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easiest way to return a promise from a function

"promesa" is Spanish for "promise"


var Promesa = require('promesa')
// (Number) => Promise<User> 
function getUser(id) {
  return Promesa(function () {
    if (!(typeof id === 'number' && Number.isFinite(id) && !Number.isNaN(id))) {
      throw new TypeError('id must be a number')
    return {id: id, name: 'Boris Yeltsin'}

In a real implementation, you would probably have some sort of underlying asynchronous value, like a database lookup.

Promesa lets you mix and match returning Promise values, synchronous values, and throwing. As explained in You're missing the point of promises, Promises/A+ lets you reason about your code in terms of return and throw semantics you already know and love.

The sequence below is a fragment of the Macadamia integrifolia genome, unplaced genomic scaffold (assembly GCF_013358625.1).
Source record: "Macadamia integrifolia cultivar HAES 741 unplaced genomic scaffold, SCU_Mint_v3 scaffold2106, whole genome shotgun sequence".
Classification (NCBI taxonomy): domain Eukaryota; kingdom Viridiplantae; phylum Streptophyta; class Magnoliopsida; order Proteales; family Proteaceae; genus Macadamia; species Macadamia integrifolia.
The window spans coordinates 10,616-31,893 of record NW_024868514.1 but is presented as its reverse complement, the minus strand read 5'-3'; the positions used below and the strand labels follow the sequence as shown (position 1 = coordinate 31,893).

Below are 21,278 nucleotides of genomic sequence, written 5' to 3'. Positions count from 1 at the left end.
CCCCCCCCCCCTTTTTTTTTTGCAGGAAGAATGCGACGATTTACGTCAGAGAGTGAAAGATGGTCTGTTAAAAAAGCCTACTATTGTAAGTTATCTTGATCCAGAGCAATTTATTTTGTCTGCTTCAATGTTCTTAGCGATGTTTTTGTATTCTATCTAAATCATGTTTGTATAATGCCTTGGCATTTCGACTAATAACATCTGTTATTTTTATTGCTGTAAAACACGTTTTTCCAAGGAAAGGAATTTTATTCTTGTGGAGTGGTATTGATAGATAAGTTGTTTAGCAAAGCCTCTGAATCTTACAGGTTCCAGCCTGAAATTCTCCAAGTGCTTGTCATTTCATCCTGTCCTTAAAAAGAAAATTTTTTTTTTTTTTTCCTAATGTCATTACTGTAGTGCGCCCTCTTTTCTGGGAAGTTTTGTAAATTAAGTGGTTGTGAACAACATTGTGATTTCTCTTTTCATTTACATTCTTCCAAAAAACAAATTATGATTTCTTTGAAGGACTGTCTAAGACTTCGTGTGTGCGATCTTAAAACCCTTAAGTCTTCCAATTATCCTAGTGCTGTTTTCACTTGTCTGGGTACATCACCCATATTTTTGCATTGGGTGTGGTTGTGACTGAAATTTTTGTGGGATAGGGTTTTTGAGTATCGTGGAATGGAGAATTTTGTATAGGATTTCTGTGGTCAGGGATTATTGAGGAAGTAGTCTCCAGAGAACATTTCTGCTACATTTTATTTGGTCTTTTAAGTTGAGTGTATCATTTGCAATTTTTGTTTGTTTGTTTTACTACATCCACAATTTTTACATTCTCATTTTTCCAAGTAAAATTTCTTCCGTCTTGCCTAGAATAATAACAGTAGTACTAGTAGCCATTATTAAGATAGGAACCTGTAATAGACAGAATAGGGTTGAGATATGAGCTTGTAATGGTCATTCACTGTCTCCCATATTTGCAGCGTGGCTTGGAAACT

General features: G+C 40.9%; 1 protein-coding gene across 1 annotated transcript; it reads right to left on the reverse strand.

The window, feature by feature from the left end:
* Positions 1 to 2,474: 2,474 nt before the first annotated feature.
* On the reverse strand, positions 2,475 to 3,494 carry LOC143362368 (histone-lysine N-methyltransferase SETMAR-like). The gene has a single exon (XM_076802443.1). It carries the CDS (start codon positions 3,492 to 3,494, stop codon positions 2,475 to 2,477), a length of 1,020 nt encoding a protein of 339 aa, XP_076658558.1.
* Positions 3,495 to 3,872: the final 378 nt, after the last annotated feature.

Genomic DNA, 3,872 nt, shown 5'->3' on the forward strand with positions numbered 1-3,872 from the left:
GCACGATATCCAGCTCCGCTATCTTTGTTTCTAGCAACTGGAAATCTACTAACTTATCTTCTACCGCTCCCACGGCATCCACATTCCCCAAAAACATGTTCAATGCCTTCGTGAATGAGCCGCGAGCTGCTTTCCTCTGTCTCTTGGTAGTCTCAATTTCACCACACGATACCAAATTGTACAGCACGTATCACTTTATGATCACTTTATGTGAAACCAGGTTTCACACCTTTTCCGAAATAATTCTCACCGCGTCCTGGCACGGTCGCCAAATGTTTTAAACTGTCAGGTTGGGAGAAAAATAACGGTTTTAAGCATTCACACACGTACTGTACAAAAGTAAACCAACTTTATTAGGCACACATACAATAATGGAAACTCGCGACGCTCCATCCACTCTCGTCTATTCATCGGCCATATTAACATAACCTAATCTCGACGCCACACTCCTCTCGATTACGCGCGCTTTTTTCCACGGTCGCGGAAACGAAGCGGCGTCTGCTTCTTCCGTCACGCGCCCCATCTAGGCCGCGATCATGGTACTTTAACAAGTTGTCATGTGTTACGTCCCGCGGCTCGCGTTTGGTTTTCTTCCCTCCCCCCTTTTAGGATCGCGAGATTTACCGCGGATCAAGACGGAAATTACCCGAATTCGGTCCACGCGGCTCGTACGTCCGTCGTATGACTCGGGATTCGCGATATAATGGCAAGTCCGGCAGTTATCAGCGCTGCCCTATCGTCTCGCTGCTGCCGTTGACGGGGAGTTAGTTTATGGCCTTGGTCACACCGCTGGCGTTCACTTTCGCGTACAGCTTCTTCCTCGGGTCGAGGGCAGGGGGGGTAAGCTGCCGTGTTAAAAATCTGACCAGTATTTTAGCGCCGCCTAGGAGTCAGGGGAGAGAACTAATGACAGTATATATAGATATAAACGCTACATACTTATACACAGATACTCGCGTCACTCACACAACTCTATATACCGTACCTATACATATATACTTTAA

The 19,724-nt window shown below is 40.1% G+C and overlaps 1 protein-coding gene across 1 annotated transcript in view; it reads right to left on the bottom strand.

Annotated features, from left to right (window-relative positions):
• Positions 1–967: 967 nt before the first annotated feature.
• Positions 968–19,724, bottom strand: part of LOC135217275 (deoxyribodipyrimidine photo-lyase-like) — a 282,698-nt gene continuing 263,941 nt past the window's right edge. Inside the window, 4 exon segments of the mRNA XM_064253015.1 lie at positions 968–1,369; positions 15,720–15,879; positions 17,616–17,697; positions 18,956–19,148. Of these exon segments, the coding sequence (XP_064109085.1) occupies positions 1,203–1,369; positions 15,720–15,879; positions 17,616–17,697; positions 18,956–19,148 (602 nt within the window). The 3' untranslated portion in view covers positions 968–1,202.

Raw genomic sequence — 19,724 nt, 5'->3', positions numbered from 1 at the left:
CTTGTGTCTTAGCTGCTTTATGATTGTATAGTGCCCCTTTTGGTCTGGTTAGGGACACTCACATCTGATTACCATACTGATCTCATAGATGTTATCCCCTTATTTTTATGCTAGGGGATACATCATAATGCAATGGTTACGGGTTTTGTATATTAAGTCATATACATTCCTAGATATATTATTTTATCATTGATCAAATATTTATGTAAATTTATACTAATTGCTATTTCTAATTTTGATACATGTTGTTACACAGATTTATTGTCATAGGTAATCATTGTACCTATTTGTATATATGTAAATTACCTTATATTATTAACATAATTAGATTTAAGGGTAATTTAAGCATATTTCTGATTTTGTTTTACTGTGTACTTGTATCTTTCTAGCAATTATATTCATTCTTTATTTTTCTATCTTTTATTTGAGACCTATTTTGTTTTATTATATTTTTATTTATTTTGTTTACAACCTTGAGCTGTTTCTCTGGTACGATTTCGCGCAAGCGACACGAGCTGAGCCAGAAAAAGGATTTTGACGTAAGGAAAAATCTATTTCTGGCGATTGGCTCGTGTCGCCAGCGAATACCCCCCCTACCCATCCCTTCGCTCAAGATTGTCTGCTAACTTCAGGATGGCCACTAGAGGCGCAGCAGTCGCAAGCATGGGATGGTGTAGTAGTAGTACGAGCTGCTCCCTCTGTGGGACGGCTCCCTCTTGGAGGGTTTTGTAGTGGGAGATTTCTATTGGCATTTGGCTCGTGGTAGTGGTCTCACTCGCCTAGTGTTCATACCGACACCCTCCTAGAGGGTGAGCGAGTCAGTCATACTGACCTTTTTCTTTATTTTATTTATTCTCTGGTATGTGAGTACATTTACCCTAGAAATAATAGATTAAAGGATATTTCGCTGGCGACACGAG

When should I use promesa instead of another way of making a promise?

Promesa is ideal for making functions which are working with other promises as well as synchronous logic, for example precondition (guard) checking, authorization logic, etc. It assumes that any asynchronous values you're working with are already represented as Promises.

If you need to create promises from other kinds of asynchronous control flow patterns, such as EventEmitters or callback continuations, consider using something like bluebird's Promise constructor.


promesa: (fn: Function<T>) => Promise<T>

Invokes the function fn and wraps the result in a Promise. If fn returned a Promise, that value will be flattened and returned (see the Promise Resolution Procedure). If fn returned a value, a resolved Promise of that value will be returned. If fn throws, a rejected Promise will be returned.


$ npm install promesa

running the tests

From package root:

$ npm install
$ npm test



MIT. (c) MMXIII jden See